My last major foray into the wide world of RaiderZ took place a couple of months back during E3 2012. Two of the biggest things that grabbed my attention at the time were the social implications of equipping guitars, or cooking food for group buffs before heading out for some monster hunting fun. At PAX Prime this weekend, I got to spend some more hands-on time with the game to see how both of those systems have been augmented, some of the newer systems that have been added, and enjoy some engaging combat moments.
To get you up to speed with how guitars work in the game, they’ll essentially allow you to strum some basic chords partially as a social interaction, but then can also grant you and your party different buffs depending on which one you have equipped.
A new addition to the system is that you can now use the guitar as a temporary weapon, smashing it down on the head of an enemy in true rock star fashion. Doing so will also revert your skill bar back to its default weapon skills, so you can dive directly into combat from there.
The various foods you’re able to cook and consume for buffs have also received a similar interaction, so that if your feast gets interrupted by trespassing mobs you can quickly smack them in the face with your salad dish before dishing out some melee or ranged damage with your weapons.
Since most objects in the game can be weaponized in some way, this is a natural fit in both cases, and also means that you don’t always have to find a safe haven to buff up while scampering around the world.
Another fun consumable that’s been added are a variety of different dusts than can be used to temporarily transform your character into different creatures. The dusts themselves will be somewhat rare, with some being more difficult to obtain than others, such as a comical bunny or tabby cat.
Regardless of what type of creature you transform into, the same weaponization concepts still apply in different ways. For example, a few of your skills will turn into purely social interactions, but each will also have one or more combat oriented skills thrown in. For example, while transformed into a cat I was able to make some basic swipe attacks, or simply lie down and take a cat nap. You probably wouldn’t want to do the latter in combat, but I really dig the idea of seeing an entire group turn into killer bunnies and beat the snot out of things.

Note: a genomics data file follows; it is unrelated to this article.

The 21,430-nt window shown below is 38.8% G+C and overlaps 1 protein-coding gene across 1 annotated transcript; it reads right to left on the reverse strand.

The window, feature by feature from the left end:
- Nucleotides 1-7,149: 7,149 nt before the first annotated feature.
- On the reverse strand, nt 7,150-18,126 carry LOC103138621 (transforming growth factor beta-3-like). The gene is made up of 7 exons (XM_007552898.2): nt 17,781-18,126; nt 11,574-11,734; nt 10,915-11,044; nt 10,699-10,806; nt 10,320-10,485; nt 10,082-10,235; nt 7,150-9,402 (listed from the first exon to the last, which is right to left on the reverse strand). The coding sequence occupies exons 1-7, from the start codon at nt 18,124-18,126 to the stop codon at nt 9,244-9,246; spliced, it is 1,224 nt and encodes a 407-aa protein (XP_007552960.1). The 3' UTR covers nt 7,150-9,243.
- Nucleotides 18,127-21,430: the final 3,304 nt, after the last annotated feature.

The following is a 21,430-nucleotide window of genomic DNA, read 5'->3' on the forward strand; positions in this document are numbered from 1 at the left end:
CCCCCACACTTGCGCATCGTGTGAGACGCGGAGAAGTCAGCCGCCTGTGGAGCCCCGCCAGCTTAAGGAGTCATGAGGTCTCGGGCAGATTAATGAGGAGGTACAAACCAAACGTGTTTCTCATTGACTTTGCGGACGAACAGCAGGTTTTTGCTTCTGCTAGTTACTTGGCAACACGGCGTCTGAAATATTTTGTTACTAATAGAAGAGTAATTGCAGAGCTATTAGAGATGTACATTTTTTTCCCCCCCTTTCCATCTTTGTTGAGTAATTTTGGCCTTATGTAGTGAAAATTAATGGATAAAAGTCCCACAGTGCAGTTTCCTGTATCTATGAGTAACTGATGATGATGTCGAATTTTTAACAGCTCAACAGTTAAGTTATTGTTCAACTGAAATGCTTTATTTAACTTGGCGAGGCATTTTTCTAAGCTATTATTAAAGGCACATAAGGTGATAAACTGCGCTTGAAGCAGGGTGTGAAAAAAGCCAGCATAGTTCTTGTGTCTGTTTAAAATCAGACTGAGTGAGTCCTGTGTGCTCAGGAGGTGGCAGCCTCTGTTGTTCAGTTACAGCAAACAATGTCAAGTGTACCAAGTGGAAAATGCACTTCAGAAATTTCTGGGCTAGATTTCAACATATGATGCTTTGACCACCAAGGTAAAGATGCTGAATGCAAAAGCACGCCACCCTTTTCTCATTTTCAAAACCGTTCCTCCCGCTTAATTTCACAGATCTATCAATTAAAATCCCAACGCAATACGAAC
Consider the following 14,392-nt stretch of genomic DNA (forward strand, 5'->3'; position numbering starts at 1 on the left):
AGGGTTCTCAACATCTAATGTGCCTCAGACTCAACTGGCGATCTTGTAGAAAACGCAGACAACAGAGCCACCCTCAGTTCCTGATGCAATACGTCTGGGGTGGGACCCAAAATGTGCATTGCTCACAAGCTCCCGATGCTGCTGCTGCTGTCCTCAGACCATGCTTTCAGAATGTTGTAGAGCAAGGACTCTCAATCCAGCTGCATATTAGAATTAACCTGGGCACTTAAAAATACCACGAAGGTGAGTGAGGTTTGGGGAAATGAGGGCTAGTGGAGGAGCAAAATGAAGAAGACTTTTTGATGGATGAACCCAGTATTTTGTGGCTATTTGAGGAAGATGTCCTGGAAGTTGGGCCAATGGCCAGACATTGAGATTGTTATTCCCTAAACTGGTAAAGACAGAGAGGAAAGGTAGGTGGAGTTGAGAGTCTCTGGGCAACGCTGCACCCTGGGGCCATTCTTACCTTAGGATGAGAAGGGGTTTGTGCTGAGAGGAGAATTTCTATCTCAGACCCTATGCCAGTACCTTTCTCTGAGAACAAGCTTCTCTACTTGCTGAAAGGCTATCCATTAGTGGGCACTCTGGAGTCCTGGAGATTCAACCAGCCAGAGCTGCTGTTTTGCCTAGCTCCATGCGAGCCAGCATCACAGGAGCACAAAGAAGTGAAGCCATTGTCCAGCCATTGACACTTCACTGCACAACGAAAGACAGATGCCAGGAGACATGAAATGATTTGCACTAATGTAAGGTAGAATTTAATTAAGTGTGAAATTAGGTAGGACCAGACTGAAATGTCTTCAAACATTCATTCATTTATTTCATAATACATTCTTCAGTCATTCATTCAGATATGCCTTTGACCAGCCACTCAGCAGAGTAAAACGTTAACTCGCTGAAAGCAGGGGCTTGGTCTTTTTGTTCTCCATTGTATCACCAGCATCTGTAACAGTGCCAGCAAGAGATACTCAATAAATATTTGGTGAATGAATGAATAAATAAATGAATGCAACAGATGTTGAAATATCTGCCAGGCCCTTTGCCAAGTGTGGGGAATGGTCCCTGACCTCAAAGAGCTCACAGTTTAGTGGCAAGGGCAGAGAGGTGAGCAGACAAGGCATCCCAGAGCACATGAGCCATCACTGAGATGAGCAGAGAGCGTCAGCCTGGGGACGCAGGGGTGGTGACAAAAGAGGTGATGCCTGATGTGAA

Mind you, the transformations will only last for about a minute, so you won’t want to use them all the time. Still, I do have to tip my hat at the RaiderZ devs for adding in some pure random fun that aspects to the game beyond simply going out, hunting monsters, rinse, repeat.
Don’t get me wrong Â the combat can be engaging and fun in its own right. It somewhat walks along the fine line between pure action gaming and more old school MMOG staples, and is also the only game outside of Guild Wars 2 that links skills to equipped weapons or objects to such a high degree. Since you’ll also be able to mix and match progression paths between different archetypes Â kind of like a scaled down version of Rift’s soul trees Â it means you can come up with a variety of more hybrid classes to play to keep things interesting.
We also learned that players have most often been sticking to a single progression path through to the end rather than diversifying points during the beta, so the RaiderZ team is looking into different ways to make sure it’s clear that diversification is an obvious option, and an attractive one in the process. For example, sticking to a pure Cleric may allow you to unlock some powerful skills and passive benefits, but you can make just as strong a character by tossing some points in the other trees.
The only potential sticking point is that with skills linked to specific weapons, you have to be careful that you aren’t giving yourself too few options in combat. The ability to swap between two weapons Â another aspect of RaiderZ that’s reminiscent of GW2’s combat system Â can still be a big help in that regard.
While I didn’t get to experience too much combat this time around, our duo did at least take down a few basic mobs to mess around with the weaponized items dropped by creatures in the vicinity, before attempting to tackle a boss mob that was clearly more powerful than we could really handle. While we had our butts summarily kicked in short order, it still helped drive the point home that movement and dodging attacks is critical to the combat experience in RaiderZ.
All in all, RaiderZ is shaping up to be the kind of game that lends itself well to hanging out with a few friends, enjoying some offbeat social and combat experiences, and having loads of fun in the process. While monster hunting may seem like serious business Â and the boss encounters certainly can be Â one of the game’s greatest strengths is that it seemingly refuses to take itself too seriously. And in the case of RaiderZ, that’s definitely a good thing.